32

It's a scarecrow, but, in Japan, the setting up of the scarecrow is a ritualized process: ... the Scarecrow Festival or Kakashi Matsuri takes place in autumn, from 8th-16th September [Dates were specific to a locaton]... Japanese farmers invited the god of agriculture to leave his home in the mountains each spring and enter their scarecrows, called kakashi. ...


18

I suspect this is a misleading interpretation of a custom. The rumbling power of the taiko has also been long been associated with the gods, and has been appropriated by the religions of Japan. According to Daihachi Oguchi of Osuwa-daiko, about four thousand years ago, in the Jomon period , taiko was used for to signal various activities in the village. ...


9

It is a misunderstanding to talk of an unified Japan during the Tokugawa period with respect to having its own army, etc. These notions only become relevant after the concept of the "nation of Japan" was created in the 1860's and 1870's. In effect, every han or domain was its separate state though they paid homage to the Tokugawa overlords. These ...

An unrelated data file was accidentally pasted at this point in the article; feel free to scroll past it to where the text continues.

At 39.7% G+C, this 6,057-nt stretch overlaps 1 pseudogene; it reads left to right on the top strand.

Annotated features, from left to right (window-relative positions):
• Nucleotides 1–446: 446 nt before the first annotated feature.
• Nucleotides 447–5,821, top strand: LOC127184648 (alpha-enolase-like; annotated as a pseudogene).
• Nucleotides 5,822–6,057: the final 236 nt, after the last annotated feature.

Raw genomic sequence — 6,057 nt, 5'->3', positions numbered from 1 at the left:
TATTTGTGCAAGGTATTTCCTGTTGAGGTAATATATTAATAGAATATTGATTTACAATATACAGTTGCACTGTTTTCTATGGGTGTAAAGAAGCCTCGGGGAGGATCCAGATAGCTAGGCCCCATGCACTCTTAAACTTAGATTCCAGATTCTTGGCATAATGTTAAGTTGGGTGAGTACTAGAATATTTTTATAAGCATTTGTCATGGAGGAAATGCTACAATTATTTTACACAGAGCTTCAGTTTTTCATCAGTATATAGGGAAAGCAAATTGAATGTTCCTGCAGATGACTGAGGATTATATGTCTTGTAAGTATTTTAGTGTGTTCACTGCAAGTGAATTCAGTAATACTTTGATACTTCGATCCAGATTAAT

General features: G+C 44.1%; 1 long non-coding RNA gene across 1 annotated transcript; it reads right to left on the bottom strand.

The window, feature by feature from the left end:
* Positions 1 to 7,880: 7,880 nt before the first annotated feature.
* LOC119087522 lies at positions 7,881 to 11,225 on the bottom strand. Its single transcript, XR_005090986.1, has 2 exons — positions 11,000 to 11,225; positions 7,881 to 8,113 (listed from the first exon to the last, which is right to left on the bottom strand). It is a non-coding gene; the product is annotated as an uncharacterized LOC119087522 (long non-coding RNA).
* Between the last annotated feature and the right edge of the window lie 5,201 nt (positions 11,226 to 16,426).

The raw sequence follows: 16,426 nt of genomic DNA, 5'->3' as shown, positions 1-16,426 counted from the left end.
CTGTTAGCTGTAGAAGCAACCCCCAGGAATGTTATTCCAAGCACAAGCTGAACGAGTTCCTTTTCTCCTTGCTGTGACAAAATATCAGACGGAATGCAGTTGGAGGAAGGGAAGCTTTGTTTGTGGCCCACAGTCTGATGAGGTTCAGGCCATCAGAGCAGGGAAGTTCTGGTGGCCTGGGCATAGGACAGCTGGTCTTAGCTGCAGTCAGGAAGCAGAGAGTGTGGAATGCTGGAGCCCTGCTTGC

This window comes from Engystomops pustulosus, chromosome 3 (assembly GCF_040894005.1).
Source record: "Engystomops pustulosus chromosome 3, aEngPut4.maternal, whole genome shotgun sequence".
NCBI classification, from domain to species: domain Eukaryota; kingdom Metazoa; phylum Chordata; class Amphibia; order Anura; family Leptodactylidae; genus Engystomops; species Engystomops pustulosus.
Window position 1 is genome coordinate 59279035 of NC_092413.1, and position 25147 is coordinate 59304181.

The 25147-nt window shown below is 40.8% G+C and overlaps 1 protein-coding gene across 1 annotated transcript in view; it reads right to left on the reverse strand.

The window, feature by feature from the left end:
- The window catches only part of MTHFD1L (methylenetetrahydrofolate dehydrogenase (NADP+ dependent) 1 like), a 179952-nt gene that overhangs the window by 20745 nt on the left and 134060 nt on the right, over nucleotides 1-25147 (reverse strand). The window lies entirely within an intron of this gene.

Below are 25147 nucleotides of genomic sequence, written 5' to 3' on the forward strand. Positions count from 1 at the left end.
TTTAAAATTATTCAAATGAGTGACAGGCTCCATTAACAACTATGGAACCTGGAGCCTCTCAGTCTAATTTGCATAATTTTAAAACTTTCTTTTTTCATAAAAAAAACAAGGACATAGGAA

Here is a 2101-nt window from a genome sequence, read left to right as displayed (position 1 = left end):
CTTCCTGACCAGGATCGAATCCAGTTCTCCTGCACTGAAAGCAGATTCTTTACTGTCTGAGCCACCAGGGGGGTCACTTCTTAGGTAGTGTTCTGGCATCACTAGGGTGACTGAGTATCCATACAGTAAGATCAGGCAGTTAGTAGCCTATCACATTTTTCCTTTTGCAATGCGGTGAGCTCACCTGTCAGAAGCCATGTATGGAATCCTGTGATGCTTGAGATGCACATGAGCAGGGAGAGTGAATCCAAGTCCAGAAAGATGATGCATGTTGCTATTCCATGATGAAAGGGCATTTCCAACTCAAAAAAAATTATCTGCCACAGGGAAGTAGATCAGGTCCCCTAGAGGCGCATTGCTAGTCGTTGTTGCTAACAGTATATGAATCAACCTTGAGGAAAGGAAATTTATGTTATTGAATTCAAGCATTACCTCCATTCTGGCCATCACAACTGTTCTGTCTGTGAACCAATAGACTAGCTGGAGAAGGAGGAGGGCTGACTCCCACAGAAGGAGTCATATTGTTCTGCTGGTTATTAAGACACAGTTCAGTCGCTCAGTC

3

I was hoping I'd have more of a chance to write something thorough, including sources, but I'll have to make this short. I'm basing this answer primarily on my understanding of Japan both pre- and post-Restoration on the works of Ryotaro Shiba, four of which have been translated and actively consider this period ('Clouds above the Hill', 'Ryoma!', 'Drunk as ...


2

It is definitely not a full answer but may help you to have a general feel about the Edo era. Some basic facts to help with the perspective: The samurais appeared much before Edo, and had several functions, mostly carrying out military tasks. The Tokugawa-shogunate (Edo era) brought several changes: 1) the class system was created, therefore you had to be ...


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